Note: I love to write about strong women. This essay, published in its original form in Victoria Magazine in June 2018, is about my grandmother, who had the courage to come to this country from Eastern Europe a century ago – and about the love story that accompanied her here.
My grandmother, Mollie, was the perfect image of what grandmothers used to look like – a plump, silver-haired woman, face lined with life, apron tied around her middle, baking up delicious treats from scratch. She styled her wavy hair in a roll at the back, always wore dresses, and often went visiting in her big-collared, blue-grey coat and hats with tiny veils. Her only jewelry was a beautiful gold wedding band, an heirloom sapphire and diamond “cocktail” ring (for “special” occasions), and a heart-shaped, sterling silver pin.
Growing up, I saw that pin almost daily on her dresses or her coat, so much so that I began to equate it with her.
My grandmother’s story was not unlike that of many other women of that time. She left Poland in 1920 to follow her husband to the United States in search of a better life. My grandfather had gone to New York seven years earlier, leaving my grandmother and their baby girl behind until he made enough money to send for them. It had taken a long time, but he finally booked passage for my grandmother and their daughter, who was now eight years old, on the Rijndam I, a ship of Dutch registry sailing out of Rotterdam, Holland.
And so, knowing not a single word of English, my grandmother arrived at Ellis Island, holding her daughter (my aunt) tightly by the hand and scanning the crowds for my grandfather.
When a stranger approached and tried to take her arm to lead her away with him, she pulled back, aghast. “I don’t know you!” she insisted in Yiddish, her voice raised. “I won’t go with you – you’re not my husband!” The customs officials rushed over to calm everyone down. “This is not my Max,” she said firmly. “When my Max left seven years ago he was young and strong, with a full head of hair. Not like this old man standing here. I don’t know who this person is!”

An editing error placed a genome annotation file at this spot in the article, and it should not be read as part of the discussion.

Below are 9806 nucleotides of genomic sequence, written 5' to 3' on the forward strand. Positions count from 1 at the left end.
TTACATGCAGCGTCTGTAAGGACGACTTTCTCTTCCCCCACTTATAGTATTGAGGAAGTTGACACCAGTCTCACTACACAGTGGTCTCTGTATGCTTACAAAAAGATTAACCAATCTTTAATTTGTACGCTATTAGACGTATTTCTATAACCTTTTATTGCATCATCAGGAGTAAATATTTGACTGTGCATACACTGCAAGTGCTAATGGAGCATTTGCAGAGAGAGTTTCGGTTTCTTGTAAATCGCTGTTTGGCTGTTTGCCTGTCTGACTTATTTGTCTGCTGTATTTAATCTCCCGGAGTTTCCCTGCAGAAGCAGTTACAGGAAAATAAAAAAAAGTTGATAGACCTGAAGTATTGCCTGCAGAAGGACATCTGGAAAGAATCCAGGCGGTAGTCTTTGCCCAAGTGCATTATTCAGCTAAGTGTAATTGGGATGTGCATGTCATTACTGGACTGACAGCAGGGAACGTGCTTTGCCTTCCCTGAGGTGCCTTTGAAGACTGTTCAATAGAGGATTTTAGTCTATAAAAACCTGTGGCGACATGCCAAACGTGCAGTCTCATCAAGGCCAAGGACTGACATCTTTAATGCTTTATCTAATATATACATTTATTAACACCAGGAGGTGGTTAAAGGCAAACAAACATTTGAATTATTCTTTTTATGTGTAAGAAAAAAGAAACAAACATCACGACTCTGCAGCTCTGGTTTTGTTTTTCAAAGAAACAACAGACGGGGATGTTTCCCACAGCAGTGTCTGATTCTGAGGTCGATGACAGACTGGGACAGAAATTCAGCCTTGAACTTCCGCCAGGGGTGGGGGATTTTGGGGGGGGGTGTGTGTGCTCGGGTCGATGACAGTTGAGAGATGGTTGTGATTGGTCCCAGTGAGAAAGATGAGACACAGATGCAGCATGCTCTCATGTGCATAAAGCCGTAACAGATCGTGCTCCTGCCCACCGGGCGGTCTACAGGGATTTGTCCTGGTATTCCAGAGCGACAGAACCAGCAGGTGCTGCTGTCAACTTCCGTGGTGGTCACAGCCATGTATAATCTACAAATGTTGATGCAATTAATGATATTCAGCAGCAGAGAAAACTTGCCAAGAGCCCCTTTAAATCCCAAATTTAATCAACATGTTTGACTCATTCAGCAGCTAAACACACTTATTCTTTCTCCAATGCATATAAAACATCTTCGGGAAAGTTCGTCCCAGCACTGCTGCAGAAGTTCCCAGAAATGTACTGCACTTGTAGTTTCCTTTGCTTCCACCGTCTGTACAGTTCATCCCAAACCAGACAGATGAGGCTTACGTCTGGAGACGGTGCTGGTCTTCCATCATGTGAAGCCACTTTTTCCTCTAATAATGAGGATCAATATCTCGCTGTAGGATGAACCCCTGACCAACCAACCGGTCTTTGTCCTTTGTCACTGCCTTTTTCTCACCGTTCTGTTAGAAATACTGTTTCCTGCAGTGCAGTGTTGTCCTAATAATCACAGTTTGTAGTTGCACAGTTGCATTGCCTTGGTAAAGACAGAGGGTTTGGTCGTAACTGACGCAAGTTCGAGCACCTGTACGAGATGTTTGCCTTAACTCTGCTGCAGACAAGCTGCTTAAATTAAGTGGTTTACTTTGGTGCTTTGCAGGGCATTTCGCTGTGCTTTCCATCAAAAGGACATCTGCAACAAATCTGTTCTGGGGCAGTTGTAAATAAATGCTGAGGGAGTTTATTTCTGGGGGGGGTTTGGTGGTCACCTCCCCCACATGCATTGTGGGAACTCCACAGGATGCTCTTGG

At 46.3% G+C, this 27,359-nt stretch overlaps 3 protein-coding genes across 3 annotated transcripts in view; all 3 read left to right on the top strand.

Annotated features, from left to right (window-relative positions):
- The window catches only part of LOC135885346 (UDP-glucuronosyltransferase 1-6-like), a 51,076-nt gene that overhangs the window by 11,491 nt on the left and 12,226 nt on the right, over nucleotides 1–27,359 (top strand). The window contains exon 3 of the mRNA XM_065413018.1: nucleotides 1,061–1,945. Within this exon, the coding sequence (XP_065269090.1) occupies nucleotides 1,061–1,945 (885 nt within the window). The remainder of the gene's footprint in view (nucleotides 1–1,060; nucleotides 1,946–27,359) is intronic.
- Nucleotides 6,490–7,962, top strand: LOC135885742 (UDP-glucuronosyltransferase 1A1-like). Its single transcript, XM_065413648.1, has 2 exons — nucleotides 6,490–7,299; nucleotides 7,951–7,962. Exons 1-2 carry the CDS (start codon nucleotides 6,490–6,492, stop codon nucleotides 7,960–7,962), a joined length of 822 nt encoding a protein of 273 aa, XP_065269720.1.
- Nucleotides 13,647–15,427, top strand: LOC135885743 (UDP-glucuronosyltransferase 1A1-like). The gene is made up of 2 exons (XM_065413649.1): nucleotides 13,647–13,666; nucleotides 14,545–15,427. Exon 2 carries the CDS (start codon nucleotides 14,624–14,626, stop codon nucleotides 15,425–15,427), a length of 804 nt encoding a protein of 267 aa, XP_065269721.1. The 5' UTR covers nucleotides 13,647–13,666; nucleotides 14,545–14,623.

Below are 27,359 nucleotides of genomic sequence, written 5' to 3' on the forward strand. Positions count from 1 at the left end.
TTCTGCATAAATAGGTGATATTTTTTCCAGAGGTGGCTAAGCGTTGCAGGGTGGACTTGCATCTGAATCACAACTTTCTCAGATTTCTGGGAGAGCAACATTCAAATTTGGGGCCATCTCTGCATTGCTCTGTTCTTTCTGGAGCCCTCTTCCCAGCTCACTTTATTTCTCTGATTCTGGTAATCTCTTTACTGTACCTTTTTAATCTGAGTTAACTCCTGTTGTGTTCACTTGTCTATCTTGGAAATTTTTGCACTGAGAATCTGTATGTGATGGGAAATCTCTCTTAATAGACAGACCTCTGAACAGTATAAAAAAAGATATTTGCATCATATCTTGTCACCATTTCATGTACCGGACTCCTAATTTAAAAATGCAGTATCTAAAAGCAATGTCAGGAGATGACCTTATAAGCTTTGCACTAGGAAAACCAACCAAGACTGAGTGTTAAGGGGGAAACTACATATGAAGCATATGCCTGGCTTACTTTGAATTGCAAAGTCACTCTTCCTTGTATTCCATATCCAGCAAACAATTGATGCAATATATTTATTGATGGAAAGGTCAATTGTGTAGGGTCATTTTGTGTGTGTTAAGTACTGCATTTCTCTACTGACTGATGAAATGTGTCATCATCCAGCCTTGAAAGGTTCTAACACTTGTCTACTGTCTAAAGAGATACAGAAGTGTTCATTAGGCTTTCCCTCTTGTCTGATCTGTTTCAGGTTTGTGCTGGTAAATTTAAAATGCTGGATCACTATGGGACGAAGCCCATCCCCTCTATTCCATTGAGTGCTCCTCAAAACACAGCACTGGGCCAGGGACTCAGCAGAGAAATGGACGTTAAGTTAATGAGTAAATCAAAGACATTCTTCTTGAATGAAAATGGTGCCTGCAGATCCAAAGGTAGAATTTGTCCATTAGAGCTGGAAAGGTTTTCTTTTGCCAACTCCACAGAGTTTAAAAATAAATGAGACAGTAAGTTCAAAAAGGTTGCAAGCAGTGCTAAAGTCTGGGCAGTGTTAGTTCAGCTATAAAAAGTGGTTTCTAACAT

“Malkala, Malkala,” the stranger said softly, trying to soothe her. “Don’t you know me? I’m Max, your husband.”
At the sound of my grandfather’s affectionate name for her, my grandmother’s eyes got big, her face pale. “Max?” she whispered. “What happened to you?”
My grandfather’s eyes welled up. “It’s been seven long years, Malkala,” he said gently, “and my heart was missing you.”
It had also been seven years of backbreaking work and of saving every penny to bring his family to America, and time had taken its toll. My grandfather was now a bit stooped over, losing his hair, his face creased, his young-man muscles gone soft. But the eyes – those blue eyes that had wooed my grandmother and showed up in my aunt’s little face – those were the same.
And so my grandparents were reunited, my aunt meeting her father again for the first time. But that wasn’t the end of the surprises.
Once they got home to the tiny apartment my grandfather had found for them, he took a little pouch from his pocket. “For you, Malkala,” he said. “My heart.”
From inside the pouch, my grandmother pulled out a little silver heart-shaped pin of a Dutch boy and girl, the boy offering the girl a bunch of tulips as they kissed. A Dutch ship had brought my grandfather back his heart and the loves of his life – and he would never forget it. Nor would she.
I inherited that pin (I also inherited my grandmother’s fondness for a good romantic story and for a beautiful bunch of tulips). And whenever I polish it (old silver needs extra care) I am struck by how, despite the passage of time, it always returns to its original soft glow.
Just like true love. Dutch treat.
©2017 and 2021 Claudia Grossman